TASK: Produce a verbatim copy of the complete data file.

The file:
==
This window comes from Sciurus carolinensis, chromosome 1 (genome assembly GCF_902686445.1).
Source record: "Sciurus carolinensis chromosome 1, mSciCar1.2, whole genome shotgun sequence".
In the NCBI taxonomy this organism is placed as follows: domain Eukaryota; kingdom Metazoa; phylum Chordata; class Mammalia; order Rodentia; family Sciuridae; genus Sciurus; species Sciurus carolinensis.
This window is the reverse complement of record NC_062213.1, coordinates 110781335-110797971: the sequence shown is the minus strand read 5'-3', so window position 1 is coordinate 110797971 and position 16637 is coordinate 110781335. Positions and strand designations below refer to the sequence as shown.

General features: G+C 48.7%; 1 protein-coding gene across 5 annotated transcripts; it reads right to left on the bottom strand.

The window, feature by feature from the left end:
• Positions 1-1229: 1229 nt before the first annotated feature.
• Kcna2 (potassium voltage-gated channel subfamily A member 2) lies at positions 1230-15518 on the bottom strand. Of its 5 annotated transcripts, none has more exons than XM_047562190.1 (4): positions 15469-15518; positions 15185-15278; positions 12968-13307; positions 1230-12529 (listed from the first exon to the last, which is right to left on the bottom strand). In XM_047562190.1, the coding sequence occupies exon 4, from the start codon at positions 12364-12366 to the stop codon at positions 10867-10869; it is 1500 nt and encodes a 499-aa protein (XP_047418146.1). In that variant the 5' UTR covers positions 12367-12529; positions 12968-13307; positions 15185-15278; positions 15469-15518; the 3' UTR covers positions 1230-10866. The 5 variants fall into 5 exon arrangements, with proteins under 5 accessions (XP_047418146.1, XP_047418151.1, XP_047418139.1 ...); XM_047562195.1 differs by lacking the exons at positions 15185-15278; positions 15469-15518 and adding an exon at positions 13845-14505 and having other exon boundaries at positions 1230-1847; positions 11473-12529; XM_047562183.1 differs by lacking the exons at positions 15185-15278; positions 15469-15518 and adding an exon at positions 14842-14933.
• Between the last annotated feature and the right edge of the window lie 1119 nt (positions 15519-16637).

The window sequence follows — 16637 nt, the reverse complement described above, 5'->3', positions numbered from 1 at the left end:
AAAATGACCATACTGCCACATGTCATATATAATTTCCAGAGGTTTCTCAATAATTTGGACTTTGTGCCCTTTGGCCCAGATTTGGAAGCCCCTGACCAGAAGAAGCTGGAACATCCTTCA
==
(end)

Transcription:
This window comes from Sciurus carolinensis, chromosome 1 (genome assembly GCF_902686445.1).
Source record: "Sciurus carolinensis chromosome 1, mSciCar1.2, whole genome shotgun sequence".
In the NCBI taxonomy this organism is placed as follows: domain Eukaryota; kingdom Metazoa; phylum Chordata; class Mammalia; order Rodentia; family Sciuridae; genus Sciurus; species Sciurus carolinensis.
This window is the reverse complement of record NC_062213.1, coordinates 110781335-110797971: the sequence shown is the minus strand read 5'-3', so window position 1 is coordinate 110797971 and position 16637 is coordinate 110781335. Positions and strand designations below refer to the sequence as shown.

General features: G+C 48.7%; 1 protein-coding gene across 5 annotated transcripts; it reads right to left on the bottom strand.

The window, feature by feature from the left end:
• Positions 1-1229: 1229 nt before the first annotated feature.
• Kcna2 (potassium voltage-gated channel subfamily A member 2) lies at positions 1230-15518 on the bottom strand. Of its 5 annotated transcripts, none has more exons than XM_047562190.1 (4): positions 15469-15518; positions 15185-15278; positions 12968-13307; positions 1230-12529 (listed from the first exon to the last, which is right to left on the bottom strand). In XM_047562190.1, the coding sequence occupies exon 4, from the start codon at positions 12364-12366 to the stop codon at positions 10867-10869; it is 1500 nt and encodes a 499-aa protein (XP_047418146.1). In that variant the 5' UTR covers positions 12367-12529; positions 12968-13307; positions 15185-15278; positions 15469-15518; the 3' UTR covers positions 1230-10866. The 5 variants fall into 5 exon arrangements, with proteins under 5 accessions (XP_047418146.1, XP_047418151.1, XP_047418139.1 ...); XM_047562195.1 differs by lacking the exons at positions 15185-15278; positions 15469-15518 and adding an exon at positions 13845-14505 and having other exon boundaries at positions 1230-1847; positions 11473-12529; XM_047562183.1 differs by lacking the exons at positions 15185-15278; positions 15469-15518 and adding an exon at positions 14842-14933.
• Between the last annotated feature and the right edge of the window lie 1119 nt (positions 15519-16637).

The window sequence follows — 16637 nt, the reverse complement described above, 5'->3', positions numbered from 1 at the left end:
AAAATGACCATACTGCCACATGTCATATATAATTTCCAGAGGTTTCTCAATAATTTGGACTTTGTGCCCTTTGGCCCAGATTTGGAAGCCCCTGACCAGAAGAAGCTGGAACATCCTTCA